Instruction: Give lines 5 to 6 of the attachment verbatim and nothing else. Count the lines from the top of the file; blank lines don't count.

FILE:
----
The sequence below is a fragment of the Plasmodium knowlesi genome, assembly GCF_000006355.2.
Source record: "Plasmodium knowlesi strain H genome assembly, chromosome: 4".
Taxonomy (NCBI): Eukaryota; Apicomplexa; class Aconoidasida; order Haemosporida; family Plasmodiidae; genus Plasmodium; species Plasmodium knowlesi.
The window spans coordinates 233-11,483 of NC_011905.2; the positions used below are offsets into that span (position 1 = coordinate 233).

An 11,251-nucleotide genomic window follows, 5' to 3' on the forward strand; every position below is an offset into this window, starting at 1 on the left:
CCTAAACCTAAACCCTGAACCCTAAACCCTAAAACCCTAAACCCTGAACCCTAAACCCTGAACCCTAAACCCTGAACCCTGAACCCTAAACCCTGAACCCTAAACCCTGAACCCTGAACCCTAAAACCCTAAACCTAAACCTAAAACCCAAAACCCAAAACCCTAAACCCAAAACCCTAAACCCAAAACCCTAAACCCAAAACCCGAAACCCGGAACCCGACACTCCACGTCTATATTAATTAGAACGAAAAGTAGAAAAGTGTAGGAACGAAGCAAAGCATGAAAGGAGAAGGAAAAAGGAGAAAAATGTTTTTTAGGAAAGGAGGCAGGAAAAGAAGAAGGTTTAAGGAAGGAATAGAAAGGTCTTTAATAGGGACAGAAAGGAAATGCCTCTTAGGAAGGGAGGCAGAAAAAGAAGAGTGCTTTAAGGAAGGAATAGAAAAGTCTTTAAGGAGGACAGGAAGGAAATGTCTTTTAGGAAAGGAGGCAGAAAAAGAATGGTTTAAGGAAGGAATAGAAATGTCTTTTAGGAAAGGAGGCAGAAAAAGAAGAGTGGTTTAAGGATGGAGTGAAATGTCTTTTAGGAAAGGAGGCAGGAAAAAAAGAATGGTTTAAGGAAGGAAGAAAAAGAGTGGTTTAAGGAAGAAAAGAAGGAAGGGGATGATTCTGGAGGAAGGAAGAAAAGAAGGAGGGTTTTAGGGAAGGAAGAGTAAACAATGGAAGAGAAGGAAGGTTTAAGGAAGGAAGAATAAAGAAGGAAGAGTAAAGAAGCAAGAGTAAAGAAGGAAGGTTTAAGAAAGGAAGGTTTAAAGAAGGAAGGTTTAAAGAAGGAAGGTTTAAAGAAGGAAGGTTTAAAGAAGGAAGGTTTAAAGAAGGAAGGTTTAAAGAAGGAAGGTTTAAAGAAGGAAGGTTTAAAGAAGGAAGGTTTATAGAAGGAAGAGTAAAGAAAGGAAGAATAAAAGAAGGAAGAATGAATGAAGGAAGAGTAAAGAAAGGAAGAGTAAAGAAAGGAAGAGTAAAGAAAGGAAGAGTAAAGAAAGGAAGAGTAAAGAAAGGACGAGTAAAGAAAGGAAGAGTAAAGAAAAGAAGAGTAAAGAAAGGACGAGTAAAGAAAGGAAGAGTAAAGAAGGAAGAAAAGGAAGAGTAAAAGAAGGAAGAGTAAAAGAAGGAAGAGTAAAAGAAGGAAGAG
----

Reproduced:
An 11,251-nucleotide genomic window follows, 5' to 3' on the forward strand; every position below is an offset into this window, starting at 1 on the left:
CCTAAACCTAAACCCTGAACCCTAAACCCTAAAACCCTAAACCCTGAACCCTAAACCCTGAACCCTAAACCCTGAACCCTGAACCCTAAACCCTGAACCCTAAACCCTGAACCCTGAACCCTAAAACCCTAAACCTAAACCTAAAACCCAAAACCCAAAACCCTAAACCCAAAACCCTAAACCCAAAACCCTAAACCCAAAACCCGAAACCCGGAACCCGACACTCCACGTCTATATTAATTAGAACGAAAAGTAGAAAAGTGTAGGAACGAAGCAAAGCATGAAAGGAGAAGGAAAAAGGAGAAAAATGTTTTTTAGGAAAGGAGGCAGGAAAAGAAGAAGGTTTAAGGAAGGAATAGAAAGGTCTTTAATAGGGACAGAAAGGAAATGCCTCTTAGGAAGGGAGGCAGAAAAAGAAGAGTGCTTTAAGGAAGGAATAGAAAAGTCTTTAAGGAGGACAGGAAGGAAATGTCTTTTAGGAAAGGAGGCAGAAAAAGAATGGTTTAAGGAAGGAATAGAAATGTCTTTTAGGAAAGGAGGCAGAAAAAGAAGAGTGGTTTAAGGATGGAGTGAAATGTCTTTTAGGAAAGGAGGCAGGAAAAAAAGAATGGTTTAAGGAAGGAAGAAAAAGAGTGGTTTAAGGAAGAAAAGAAGGAAGGGGATGATTCTGGAGGAAGGAAGAAAAGAAGGAGGGTTTTAGGGAAGGAAGAGTAAACAATGGAAGAGAAGGAAGGTTTAAGGAAGGAAGAATAAAGAAGGAAGAGTAAAGAAGCAAGAGTAAAGAAGGAAGGTTTAAGAAAGGAAGGTTTAAAGAAGGAAGGTTTAAAGAAGGAAGGTTTAAAGAAGGAAGGTTTAAAGAAGGAAGGTTTAAAGAAGGAAGGTTTAAAGAAGGAAGGTTTAAAGAAGGAAGGTTTAAAGAAGGAAGGTTTATAGAAGGAAGAGTAAAGAAAGGAAGAATAAAAGAAGGAAGAATGAATGAAGGAAGAGTAAAGAAAGGAAGAGTAAAGAAAGGAAGAGTAAAGAAAGGAAGAGTAAAGAAAGGAAGAGTAAAGAAAGGACGAGTAAAGAAAGGAAGAGTAAAGAAAAGAAGAGTAAAGAAAGGACGAGTAAAGAAAGGAAGAGTAAAGAAGGAAGAAAAGGAAGAGTAAAAGAAGGAAGAGTAAAAGAAGGAAGAGTAAAAGAAGGAAGAG